paper trail

The Paris Review names new publisher; Charles Yu on his new novel

Mona Simpson. Photo: Gaspar Tringale

Mona Simpson has been chosen as the new publisher of the Paris Review. Simpson has previously been a senior editor at the magazine, as well as a professor at Bard College and UCLA. Simpson takes over for Susannah Hunnewell, who died last year.

Adam Sternbergh talks to Charles Yu about television writing, imposter syndrome, and his latest book, Interior Chinatown. “Not having an M.F.A., having a day job, there was always a feeling like I came in through the back door, or at least the side door,” he said of his career. “Even to this day, it all feels a bit D.I.Y. It’s like I don’t play an instrument, I play a shoebox guitar I made in my garage.”

At Literary Hub, Cynthia Drake explores a disappearing LA with Francesca Lia Block.

Sandra Cisneros’s The House on Mango Street is being adapted for television, Deadline reports. “I write because the world we live in is a house on fire, and the people we love are burning,” she said in a statement. “Television has grown up in the last 20 years and now is the time to tell our stories.”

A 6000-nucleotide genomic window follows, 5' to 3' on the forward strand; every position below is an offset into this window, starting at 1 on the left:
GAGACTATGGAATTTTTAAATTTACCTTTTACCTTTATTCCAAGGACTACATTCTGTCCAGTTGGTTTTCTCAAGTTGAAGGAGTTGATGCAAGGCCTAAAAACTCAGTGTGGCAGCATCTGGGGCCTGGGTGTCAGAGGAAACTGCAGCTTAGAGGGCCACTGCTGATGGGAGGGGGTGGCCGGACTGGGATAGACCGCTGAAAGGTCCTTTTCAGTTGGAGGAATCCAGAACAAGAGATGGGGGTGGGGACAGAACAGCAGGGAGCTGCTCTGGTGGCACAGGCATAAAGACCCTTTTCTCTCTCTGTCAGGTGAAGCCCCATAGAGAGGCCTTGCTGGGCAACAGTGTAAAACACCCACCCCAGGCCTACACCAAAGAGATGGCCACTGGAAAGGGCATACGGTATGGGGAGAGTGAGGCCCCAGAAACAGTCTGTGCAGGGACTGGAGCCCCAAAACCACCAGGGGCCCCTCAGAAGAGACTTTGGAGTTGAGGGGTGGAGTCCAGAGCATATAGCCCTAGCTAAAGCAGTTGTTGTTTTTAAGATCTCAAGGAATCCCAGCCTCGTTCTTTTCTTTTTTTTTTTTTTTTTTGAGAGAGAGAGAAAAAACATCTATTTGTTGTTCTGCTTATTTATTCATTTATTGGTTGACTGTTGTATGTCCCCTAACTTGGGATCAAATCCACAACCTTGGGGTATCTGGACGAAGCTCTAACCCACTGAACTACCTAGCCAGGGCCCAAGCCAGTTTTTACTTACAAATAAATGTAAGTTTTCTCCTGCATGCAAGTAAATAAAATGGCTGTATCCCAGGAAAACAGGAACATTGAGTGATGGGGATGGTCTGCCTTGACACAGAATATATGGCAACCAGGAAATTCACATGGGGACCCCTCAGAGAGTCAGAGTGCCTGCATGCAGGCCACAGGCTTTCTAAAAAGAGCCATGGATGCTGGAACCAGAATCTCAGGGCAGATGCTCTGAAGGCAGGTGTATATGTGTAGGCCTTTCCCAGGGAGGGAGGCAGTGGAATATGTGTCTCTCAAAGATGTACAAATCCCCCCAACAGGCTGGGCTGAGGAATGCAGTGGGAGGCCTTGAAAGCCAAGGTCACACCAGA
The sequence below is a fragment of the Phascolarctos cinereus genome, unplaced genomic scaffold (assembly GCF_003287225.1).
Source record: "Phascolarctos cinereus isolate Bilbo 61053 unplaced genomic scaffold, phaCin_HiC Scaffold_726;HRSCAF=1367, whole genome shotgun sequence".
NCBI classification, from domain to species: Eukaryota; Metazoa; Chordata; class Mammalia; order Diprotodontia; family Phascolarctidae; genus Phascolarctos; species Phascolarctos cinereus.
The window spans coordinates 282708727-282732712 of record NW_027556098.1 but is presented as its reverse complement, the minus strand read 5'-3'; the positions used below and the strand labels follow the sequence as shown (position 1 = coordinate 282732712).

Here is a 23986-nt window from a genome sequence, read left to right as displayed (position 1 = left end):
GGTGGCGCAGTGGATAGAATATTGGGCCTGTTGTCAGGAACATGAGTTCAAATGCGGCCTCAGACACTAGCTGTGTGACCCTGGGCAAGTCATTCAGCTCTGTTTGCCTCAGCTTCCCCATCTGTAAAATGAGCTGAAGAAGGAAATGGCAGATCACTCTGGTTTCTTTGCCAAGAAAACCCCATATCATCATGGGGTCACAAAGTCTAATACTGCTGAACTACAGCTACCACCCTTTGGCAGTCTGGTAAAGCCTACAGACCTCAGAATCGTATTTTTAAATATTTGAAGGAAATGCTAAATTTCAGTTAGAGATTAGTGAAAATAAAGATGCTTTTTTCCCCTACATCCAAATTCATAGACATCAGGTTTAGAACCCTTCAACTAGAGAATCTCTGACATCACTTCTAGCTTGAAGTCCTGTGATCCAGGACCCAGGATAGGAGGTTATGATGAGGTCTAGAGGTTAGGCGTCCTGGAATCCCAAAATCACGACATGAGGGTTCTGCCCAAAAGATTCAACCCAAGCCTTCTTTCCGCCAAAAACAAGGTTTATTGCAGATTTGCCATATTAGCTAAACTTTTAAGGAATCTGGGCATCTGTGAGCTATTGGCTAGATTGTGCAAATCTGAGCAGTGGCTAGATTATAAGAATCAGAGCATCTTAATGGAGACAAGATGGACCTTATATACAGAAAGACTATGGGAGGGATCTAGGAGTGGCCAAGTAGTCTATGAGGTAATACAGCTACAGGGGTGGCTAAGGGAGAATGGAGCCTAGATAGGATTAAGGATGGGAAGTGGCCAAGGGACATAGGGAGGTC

The Standards department of the New York Times is taking over the work of the paper’s Reader Center. The department will also work more closely with the Opinion section. “While our news and opinion journalists will continue to have separate, distinct missions, their work is rooted in common standards for accuracy, fairness and integrity,” they explained in a statement.

At The Guardian, Alex Christofi complains about our societal agreement that “we should not chop books in half, even if they are very long.” Christofi began slicing longer works into more manageable sizes a few years ago, and says that this helps him read more. “I used to think I didn’t like long books. But then I realised that I just didn’t like carrying them around or holding them open with one tired thumb, squashed into someone’s armpit on the tube in rush hour,” he writes. After posting picture of his dissected reading material to Twitter, he was surprised at the reaction he received. “Although the majority of the responses were urging me to get in the bin or the sea, I was strangely heartened that people care so much,” he reflects. “How amazing that we still value books when so much else is digital or disposable.”